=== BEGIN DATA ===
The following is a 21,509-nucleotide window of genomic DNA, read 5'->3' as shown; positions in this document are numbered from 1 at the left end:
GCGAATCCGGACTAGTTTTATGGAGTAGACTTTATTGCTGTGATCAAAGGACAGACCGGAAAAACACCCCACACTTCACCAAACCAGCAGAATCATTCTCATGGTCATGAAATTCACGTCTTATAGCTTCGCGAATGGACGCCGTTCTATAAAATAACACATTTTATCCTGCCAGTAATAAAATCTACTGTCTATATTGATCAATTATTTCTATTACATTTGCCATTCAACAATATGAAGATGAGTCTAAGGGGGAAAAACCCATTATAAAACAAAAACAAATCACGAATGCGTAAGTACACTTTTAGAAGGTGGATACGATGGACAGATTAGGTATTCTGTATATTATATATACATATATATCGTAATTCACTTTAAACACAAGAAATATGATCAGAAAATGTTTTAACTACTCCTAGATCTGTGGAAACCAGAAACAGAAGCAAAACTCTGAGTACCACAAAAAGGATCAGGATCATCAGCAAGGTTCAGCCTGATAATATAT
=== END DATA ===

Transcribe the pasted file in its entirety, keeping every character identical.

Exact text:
The following is a 21,509-nucleotide window of genomic DNA, read 5'->3' as shown; positions in this document are numbered from 1 at the left end:
GCGAATCCGGACTAGTTTTATGGAGTAGACTTTATTGCTGTGATCAAAGGACAGACCGGAAAAACACCCCACACTTCACCAAACCAGCAGAATCATTCTCATGGTCATGAAATTCACGTCTTATAGCTTCGCGAATGGACGCCGTTCTATAAAATAACACATTTTATCCTGCCAGTAATAAAATCTACTGTCTATATTGATCAATTATTTCTATTACATTTGCCATTCAACAATATGAAGATGAGTCTAAGGGGGAAAAACCCATTATAAAACAAAAACAAATCACGAATGCGTAAGTACACTTTTAGAAGGTGGATACGATGGACAGATTAGGTATTCTGTATATTATATATACATATATATCGTAATTCACTTTAAACACAAGAAATATGATCAGAAAATGTTTTAACTACTCCTAGATCTGTGGAAACCAGAAACAGAAGCAAAACTCTGAGTACCACAAAAAGGATCAGGATCATCAGCAAGGTTCAGCCTGATAATATAT